Byron “Scooter” Hughes: Kentucky-based Trainer of Record-Setting RAHYSTRADA
Thursday, August 15, 2013 Share on Facebook RSS Feeds

Byron “Scooter” Hughes was raised in the Thoroughbred industry. Both his parents were actively involved in the business, and Hughes was raised first on Greentree Farm, and then on Dr. and Mrs. Elsie Asbury’s Forest Retreat Farm near Carlisle.  Hughes’ father, Gail, was the manager of Forest Retreat, and after a long and distinguished career, he was honored as Farm Manager of the Year in 1987. Greentree Farm is where Hughes garnered the nickname “Scooter,” thanks to baseball-loving farm workers who were fans of the popular Yankee shortstop Phil “Scooter” Rizzuto. Hughes’ mother, Ruth, also had a life-changing influence on her son.  A rider and horsewoman, Ruth handled the conditioning of the young horses in Forest Retreat’s training division. It was through helping her that Hughes discovered his passion for developing Thoroughbreds. He credits his mother for inspiring his career which has spanned over two decades.

Currently based at The Thoroughbred Center in Lexington, Hughes has some 20 horses in his charge and believes in being hands-on with each individual.  He takes a self-described “old school” approach to his operation allowing time off when needed and giving horses the chance to develop at their own rate. Hughes admits that one of his favorite aspects of his job is being able to watch a young horse develop and then to see it continue throughout their career. With that in mind, it’s only fitting that two of his most distinguished runners, Rahystrada and Solo Cat, were both thriving and succeeding at age nine. Hughes’ career is also a bit of a family affair.  He currently has four horses in training that he owns in partnership with his wife, Tracy, and with his children, Sydney and Byron.  Like Hughes, his children have chosen to continue in the family business.  Daughter Sydney is in veterinary school at Auburn, and son Byron is an assistant with trainer Todd Pletcher.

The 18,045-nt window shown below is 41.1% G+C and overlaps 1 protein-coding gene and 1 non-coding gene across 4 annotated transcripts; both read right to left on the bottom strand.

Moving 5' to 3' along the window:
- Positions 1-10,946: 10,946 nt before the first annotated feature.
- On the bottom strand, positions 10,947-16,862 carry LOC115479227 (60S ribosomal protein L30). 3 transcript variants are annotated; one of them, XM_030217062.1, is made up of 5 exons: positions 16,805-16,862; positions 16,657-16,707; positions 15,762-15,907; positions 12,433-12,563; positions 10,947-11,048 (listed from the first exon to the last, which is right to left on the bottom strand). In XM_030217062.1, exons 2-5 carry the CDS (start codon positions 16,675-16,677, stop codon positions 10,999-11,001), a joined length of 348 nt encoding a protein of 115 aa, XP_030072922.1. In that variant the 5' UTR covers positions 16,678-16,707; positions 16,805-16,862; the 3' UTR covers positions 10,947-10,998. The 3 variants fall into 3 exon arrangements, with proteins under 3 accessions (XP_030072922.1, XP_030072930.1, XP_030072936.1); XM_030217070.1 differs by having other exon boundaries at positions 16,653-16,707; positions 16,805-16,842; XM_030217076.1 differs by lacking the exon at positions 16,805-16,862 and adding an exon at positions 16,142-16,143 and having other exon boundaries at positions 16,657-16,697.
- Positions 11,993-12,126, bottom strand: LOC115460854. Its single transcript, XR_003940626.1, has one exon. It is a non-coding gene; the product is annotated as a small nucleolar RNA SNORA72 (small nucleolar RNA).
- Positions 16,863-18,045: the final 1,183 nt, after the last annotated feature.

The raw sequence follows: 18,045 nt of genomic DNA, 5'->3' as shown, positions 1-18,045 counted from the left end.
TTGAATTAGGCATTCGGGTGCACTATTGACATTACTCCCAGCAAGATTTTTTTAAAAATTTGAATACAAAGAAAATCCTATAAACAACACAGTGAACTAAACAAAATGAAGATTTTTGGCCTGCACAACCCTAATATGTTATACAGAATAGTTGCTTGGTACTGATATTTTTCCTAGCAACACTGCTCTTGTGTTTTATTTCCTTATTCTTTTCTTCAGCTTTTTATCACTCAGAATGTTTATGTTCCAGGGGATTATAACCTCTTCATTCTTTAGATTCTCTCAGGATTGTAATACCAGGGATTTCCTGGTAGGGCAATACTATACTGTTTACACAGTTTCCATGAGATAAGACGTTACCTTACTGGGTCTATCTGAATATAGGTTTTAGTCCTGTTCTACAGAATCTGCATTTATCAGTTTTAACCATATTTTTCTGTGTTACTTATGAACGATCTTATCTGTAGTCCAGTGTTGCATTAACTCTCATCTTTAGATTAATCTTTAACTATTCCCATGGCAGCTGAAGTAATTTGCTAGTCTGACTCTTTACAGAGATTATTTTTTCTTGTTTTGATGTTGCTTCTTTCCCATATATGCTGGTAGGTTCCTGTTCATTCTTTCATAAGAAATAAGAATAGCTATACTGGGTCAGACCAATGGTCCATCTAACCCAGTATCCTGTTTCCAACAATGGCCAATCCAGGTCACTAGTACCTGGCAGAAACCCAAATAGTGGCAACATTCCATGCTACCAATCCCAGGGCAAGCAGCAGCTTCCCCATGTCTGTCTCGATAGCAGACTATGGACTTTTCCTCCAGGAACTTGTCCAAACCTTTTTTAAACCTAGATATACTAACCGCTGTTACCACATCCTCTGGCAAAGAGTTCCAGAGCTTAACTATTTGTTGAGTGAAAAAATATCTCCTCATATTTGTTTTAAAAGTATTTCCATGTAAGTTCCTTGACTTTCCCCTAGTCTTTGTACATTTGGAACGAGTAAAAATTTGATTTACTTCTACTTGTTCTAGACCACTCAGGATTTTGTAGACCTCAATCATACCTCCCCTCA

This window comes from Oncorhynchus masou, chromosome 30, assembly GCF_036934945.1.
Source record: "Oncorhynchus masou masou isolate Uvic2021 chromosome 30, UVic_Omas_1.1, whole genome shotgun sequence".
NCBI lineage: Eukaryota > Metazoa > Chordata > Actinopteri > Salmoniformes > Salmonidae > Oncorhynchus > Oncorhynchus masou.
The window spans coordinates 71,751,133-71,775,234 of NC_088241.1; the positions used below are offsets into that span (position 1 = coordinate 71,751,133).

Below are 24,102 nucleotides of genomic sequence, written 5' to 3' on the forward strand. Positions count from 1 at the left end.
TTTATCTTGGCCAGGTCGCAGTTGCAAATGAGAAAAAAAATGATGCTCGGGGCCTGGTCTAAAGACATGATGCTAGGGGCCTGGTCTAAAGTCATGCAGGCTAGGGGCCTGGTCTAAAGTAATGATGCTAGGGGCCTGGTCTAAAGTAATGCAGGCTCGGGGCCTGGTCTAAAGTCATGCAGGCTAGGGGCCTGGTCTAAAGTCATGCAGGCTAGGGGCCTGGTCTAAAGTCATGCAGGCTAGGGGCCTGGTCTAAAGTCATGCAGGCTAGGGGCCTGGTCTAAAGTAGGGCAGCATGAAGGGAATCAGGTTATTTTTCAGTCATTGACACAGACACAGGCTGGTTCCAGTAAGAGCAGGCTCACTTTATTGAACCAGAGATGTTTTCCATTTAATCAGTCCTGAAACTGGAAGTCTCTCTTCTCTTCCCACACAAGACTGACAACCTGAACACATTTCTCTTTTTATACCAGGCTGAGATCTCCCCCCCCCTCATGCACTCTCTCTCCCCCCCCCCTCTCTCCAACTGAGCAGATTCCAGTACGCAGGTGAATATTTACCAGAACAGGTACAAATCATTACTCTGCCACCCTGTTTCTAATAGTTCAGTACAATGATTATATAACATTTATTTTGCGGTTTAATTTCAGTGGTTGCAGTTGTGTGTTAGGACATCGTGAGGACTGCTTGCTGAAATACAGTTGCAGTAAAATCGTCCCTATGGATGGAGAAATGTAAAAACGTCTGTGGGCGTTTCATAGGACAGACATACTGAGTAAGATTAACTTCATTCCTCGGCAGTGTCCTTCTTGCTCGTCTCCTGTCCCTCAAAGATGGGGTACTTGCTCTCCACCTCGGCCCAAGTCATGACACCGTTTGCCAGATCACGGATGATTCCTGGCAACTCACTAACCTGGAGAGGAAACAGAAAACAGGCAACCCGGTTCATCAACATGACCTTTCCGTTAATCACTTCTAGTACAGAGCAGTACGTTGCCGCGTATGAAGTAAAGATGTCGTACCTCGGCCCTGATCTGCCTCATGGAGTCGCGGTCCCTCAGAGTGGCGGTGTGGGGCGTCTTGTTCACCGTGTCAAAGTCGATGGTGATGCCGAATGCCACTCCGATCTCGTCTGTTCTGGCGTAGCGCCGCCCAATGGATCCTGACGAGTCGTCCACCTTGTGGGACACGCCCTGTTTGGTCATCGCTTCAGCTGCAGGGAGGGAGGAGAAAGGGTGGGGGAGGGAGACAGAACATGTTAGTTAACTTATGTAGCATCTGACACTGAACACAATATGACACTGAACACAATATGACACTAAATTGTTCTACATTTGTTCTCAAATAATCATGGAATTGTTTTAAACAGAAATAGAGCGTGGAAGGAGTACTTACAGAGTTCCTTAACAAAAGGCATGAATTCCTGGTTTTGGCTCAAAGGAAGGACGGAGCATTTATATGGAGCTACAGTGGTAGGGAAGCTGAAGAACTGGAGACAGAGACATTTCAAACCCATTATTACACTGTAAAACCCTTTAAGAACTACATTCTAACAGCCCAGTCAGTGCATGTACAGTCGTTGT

The signature horse in Hughes’ barn is Rahystrada, a 9-year-old gelding who last month won the Arlington H.-G3 for record-breaking third time.  Bred in Kentucky by Jamie Carrion, Rahystrada was stakes-placed as a 2-year-old while racing for his breeder.  An injury forced Rahystrada to be sidelined for a large part of his 3-year-old season, and he was sent to Hughes’ barn the following year.  Carrion, a long-time client of Robert Courtney Sr.’s Crestview Farm in Lexington, had made the decision cutback his Thoroughbred holdings, and Courtney’s son, Robert Jr., bought Rahystrada hoping that he and Hughes could have “some fun” with the horse. In the five years since the purchase, they have certainly had some “fun.”  Rahystrada has raced 34 times and has been on the board 24 times, amassing more than $1.2 million in earnings. In addition to his three wins in the Arlington H., Rahystrada has won the River City H.-G3, the Kentucky Cup Turf S-G3 and the Colonial Turf Cup S. Last year, he finished third in the Arlington Million-G1, and this year, he is expected to make a record-breaking fourth start in that race.  Should Rahystrada get to the winner’s circle in Chicago, he would be the oldest horse since the great John Henry to win that important race.

Other notable horses trained by Hughes include Kentucky-breds Solo Cat and Seniga.  Bred by Shawnee Farm and raced by Jay Brunker, Solo Cat was a stakes winner who won or placed in 23 races over eight seasons and earned $260,000. Seniga, a homebred racing for Dominique Tijou, was a multiple stakes-placed winner who won or placed in 13 races and earned nearly $190,000.

Hughes readily admits that he is happy to be able to make a living training horses, and that having a horse like Rahystrada is the highlight of his career.  “It’s always fun to have a really good horse,” he said with a smile.

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